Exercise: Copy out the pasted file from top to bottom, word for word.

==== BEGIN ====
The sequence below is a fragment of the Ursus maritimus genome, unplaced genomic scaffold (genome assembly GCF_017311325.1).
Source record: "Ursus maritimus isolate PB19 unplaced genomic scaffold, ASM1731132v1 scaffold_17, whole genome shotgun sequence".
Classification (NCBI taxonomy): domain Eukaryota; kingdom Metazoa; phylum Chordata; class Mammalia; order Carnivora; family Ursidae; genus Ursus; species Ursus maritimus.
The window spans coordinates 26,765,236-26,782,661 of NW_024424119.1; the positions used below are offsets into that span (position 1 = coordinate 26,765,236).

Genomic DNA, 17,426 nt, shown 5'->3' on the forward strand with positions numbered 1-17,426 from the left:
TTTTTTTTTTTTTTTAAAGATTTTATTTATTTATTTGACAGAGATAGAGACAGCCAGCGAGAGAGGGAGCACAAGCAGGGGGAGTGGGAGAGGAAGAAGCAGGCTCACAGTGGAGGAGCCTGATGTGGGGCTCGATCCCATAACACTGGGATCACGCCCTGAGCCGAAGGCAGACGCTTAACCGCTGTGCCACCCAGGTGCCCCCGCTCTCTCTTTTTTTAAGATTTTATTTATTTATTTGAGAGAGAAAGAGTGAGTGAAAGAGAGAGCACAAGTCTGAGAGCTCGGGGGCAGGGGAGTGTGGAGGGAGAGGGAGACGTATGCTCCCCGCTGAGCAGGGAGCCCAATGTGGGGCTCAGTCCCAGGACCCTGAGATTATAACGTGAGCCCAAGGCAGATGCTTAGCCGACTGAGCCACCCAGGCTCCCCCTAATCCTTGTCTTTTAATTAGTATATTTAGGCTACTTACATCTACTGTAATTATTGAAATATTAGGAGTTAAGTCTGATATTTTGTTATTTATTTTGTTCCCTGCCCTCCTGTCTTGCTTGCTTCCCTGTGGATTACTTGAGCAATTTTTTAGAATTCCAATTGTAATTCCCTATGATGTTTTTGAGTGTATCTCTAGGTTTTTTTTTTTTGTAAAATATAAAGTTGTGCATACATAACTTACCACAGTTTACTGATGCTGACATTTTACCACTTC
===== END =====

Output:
The sequence below is a fragment of the Ursus maritimus genome, unplaced genomic scaffold (genome assembly GCF_017311325.1).
Source record: "Ursus maritimus isolate PB19 unplaced genomic scaffold, ASM1731132v1 scaffold_17, whole genome shotgun sequence".
Classification (NCBI taxonomy): domain Eukaryota; kingdom Metazoa; phylum Chordata; class Mammalia; order Carnivora; family Ursidae; genus Ursus; species Ursus maritimus.
The window spans coordinates 26,765,236-26,782,661 of NW_024424119.1; the positions used below are offsets into that span (position 1 = coordinate 26,765,236).

Genomic DNA, 17,426 nt, shown 5'->3' on the forward strand with positions numbered 1-17,426 from the left:
TTTTTTTTTTTTTTTAAAGATTTTATTTATTTATTTGACAGAGATAGAGACAGCCAGCGAGAGAGGGAGCACAAGCAGGGGGAGTGGGAGAGGAAGAAGCAGGCTCACAGTGGAGGAGCCTGATGTGGGGCTCGATCCCATAACACTGGGATCACGCCCTGAGCCGAAGGCAGACGCTTAACCGCTGTGCCACCCAGGTGCCCCCGCTCTCTCTTTTTTTAAGATTTTATTTATTTATTTGAGAGAGAAAGAGTGAGTGAAAGAGAGAGCACAAGTCTGAGAGCTCGGGGGCAGGGGAGTGTGGAGGGAGAGGGAGACGTATGCTCCCCGCTGAGCAGGGAGCCCAATGTGGGGCTCAGTCCCAGGACCCTGAGATTATAACGTGAGCCCAAGGCAGATGCTTAGCCGACTGAGCCACCCAGGCTCCCCCTAATCCTTGTCTTTTAATTAGTATATTTAGGCTACTTACATCTACTGTAATTATTGAAATATTAGGAGTTAAGTCTGATATTTTGTTATTTATTTTGTTCCCTGCCCTCCTGTCTTGCTTGCTTCCCTGTGGATTACTTGAGCAATTTTTTAGAATTCCAATTGTAATTCCCTATGATGTTTTTGAGTGTATCTCTAGGTTTTTTTTTTTTGTAAAATATAAAGTTGTGCATACATAACTTACCACAGTTTACTGATGCTGACATTTTACCACTTC